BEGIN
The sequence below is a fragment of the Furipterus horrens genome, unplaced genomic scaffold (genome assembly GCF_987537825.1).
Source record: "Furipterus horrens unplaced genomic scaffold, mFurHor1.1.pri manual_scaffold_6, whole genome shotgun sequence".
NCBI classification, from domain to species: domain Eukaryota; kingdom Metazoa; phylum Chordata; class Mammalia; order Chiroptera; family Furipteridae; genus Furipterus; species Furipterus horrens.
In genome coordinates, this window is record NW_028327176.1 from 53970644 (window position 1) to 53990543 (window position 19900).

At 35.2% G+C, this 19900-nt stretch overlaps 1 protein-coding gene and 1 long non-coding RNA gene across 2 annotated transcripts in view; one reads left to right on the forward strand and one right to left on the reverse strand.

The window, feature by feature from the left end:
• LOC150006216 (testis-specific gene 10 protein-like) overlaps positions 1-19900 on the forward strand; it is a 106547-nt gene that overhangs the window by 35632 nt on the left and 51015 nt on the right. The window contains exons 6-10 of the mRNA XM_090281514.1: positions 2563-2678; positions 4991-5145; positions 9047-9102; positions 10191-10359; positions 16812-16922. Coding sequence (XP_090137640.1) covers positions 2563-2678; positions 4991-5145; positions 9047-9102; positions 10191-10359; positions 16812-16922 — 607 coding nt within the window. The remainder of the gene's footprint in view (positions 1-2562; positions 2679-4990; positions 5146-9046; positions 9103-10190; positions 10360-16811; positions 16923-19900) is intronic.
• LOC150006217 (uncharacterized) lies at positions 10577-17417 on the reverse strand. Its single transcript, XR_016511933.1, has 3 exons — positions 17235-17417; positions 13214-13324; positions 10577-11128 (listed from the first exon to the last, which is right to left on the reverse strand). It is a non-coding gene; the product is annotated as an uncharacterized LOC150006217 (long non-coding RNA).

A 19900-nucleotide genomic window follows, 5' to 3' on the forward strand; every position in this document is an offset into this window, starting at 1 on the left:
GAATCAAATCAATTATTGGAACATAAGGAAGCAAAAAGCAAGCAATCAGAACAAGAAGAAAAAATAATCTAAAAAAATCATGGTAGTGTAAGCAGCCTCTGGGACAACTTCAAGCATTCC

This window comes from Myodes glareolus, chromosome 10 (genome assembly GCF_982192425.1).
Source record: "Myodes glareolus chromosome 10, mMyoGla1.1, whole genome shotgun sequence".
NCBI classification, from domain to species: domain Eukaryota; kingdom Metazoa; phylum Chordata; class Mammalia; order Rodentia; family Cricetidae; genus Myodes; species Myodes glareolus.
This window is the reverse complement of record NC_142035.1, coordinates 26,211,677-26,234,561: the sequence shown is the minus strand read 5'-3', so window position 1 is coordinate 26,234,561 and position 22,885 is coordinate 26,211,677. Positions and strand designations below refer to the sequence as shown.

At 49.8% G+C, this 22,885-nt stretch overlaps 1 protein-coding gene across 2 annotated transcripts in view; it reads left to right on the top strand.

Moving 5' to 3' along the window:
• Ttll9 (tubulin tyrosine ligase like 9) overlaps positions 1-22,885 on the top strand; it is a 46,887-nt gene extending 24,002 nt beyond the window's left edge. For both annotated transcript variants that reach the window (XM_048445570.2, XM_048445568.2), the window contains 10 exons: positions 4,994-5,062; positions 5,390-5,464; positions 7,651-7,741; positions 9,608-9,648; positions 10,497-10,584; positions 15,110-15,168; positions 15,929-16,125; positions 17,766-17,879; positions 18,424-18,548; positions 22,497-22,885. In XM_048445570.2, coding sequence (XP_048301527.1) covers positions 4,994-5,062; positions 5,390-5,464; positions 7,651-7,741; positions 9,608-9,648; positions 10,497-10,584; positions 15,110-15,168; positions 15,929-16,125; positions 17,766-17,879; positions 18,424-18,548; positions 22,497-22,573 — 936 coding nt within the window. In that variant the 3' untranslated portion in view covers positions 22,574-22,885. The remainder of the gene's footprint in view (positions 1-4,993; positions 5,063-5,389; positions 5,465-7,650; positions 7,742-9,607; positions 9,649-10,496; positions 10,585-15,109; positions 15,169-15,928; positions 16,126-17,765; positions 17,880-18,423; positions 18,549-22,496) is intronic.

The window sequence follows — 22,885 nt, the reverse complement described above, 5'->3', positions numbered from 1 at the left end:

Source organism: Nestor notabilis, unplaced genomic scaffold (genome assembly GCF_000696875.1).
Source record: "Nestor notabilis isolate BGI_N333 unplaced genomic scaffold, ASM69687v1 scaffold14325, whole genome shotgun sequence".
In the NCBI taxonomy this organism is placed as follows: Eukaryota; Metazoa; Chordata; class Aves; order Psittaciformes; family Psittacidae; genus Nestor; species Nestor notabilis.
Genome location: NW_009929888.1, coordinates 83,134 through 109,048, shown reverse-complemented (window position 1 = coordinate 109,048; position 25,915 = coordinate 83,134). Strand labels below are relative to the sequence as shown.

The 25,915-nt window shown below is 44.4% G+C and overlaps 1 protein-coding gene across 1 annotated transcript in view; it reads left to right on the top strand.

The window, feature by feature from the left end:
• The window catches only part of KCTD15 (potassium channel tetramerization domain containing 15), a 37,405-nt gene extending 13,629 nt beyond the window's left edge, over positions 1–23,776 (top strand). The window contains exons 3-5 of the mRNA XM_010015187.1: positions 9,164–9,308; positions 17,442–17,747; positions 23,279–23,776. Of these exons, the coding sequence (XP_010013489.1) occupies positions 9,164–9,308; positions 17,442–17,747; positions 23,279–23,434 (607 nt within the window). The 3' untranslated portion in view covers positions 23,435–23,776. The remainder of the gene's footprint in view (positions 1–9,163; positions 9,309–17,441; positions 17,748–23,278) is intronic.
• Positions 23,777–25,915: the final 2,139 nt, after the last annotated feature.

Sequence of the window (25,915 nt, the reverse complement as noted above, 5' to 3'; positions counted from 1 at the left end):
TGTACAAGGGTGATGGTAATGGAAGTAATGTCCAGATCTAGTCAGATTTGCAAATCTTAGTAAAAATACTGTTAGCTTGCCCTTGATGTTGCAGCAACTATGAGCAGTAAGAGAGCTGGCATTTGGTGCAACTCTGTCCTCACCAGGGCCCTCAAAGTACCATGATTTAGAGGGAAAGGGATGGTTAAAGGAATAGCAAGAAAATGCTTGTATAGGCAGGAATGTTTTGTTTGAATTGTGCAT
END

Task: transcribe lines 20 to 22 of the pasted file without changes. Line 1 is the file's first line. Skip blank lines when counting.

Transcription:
Source record: "Nestor notabilis isolate BGI_N333 unplaced genomic scaffold, ASM69687v1 scaffold14325, whole genome shotgun sequence".
In the NCBI taxonomy this organism is placed as follows: Eukaryota; Metazoa; Chordata; class Aves; order Psittaciformes; family Psittacidae; genus Nestor; species Nestor notabilis.
Genome location: NW_009929888.1, coordinates 83,134 through 109,048, shown reverse-complemented (window position 1 = coordinate 109,048; position 25,915 = coordinate 83,134). Strand labels below are relative to the sequence as shown.